Last Friday night, I received a telephone call from my eldest daughter to say her waters had broken (sorry, male readers). Nothing too distressing in that expected call; it is her third child, and as she is 37 weeks, she would be allowed another home birth. However, at 5 a.m. on Saturday morning, she was told to go to our local hospital due to a loss of blood.
Once there, she catapulted from being told she was to have a c-section, then that she was to be induced, and further, that she would be given an epidural... In the end, she gave birth naturally to my third grandchild, a beautiful baby girl.
However, after delivery, the baby was whisked away and she and her husband were informed that the baby needed oxygen to help her breathe, they were not to be anxious. Can you imagine having gone through almost nine months' pregnancy and then labour, and not to be able to hold the thing you call most dear? It was awful. As time went on, it became apparent that there was a serious problem and they were told that the baby was to be transported in an incubator by a team from a large neonatal unit to another hospital.They were not allowed to accompany the baby but had to drive there separated from the baby. They had not seen the baby. It was agony.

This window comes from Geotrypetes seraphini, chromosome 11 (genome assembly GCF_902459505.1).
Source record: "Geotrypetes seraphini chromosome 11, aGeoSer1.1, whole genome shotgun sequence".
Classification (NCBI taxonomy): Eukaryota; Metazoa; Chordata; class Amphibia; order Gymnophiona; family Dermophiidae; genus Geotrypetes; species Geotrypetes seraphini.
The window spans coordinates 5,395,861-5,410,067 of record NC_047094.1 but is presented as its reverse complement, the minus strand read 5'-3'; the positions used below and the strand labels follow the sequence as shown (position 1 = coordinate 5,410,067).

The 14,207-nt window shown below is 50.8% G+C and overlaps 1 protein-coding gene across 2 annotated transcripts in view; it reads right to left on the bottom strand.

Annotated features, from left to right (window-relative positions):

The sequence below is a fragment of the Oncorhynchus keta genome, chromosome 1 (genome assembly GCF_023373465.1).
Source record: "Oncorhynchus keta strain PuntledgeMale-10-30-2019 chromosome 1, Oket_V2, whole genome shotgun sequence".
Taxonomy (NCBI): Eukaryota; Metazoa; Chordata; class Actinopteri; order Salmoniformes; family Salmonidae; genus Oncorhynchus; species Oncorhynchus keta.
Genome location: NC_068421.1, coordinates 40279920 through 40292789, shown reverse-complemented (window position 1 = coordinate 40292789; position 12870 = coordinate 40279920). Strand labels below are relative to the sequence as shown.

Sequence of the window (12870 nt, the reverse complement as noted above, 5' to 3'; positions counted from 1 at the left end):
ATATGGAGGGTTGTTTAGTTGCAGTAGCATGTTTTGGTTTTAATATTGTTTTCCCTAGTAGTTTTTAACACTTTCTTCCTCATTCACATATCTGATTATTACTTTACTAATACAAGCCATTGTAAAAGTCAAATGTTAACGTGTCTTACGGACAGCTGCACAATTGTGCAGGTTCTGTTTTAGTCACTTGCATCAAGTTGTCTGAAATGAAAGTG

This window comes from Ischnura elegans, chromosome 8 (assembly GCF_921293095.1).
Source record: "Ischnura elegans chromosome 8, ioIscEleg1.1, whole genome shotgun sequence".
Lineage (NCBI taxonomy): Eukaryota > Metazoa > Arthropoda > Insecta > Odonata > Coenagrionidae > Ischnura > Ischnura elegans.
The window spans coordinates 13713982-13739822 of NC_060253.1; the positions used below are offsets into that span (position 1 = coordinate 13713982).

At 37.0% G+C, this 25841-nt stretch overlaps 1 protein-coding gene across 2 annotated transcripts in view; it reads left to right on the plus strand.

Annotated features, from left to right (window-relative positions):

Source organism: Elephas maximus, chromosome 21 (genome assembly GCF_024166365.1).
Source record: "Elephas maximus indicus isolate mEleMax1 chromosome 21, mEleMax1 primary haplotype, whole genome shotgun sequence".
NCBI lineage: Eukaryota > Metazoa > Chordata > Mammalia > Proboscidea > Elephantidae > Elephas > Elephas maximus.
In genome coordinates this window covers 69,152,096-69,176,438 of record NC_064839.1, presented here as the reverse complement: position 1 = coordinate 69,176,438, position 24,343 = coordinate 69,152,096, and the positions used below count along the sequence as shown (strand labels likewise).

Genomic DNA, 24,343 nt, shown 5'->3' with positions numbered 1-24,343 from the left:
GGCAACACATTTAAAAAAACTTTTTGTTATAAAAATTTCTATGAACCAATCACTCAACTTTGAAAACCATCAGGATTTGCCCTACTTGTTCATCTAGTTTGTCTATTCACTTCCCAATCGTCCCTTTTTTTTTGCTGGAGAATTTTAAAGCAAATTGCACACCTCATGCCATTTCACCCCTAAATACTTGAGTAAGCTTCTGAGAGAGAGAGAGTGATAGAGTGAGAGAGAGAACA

Upon arrival, they found out that the baby had been unable to breathe unaided but she had transported well and was in an incubator in the neonatal unit.
The nursing staff at the unit were amazing. They worked tirelessly to give our baby every chance for survival. Our baby clung on for dear life and we all prayed for her recovery. And, recover she has. As each hour passed, we could see small improvements. Her exhausted parents spent hours gazing at her, willing her on to live.
On Sunday, I was allowed to take my two grandchildren to visit their baby sister. It was my first sight of our baby, it was very emotional. At this stage, my daughter and son-in-law had held the baby for the first time. It was joyous!
And by the Monday, our baby was breathing unaided and my daughter was able to hold her and attempt to feed her.
By Tuesday, our baby has been transported back to the local hospital, all her tubes have been removed - though she still has to be placed under a lamp for her jaundice - feeding is established and we are all smiling.
This has been an exceptionally traumatic time but of one thing I am sure. The will to live is strong. Strengthened by people who love and care about you, and against all the odds, we can survive anything as long as we believe.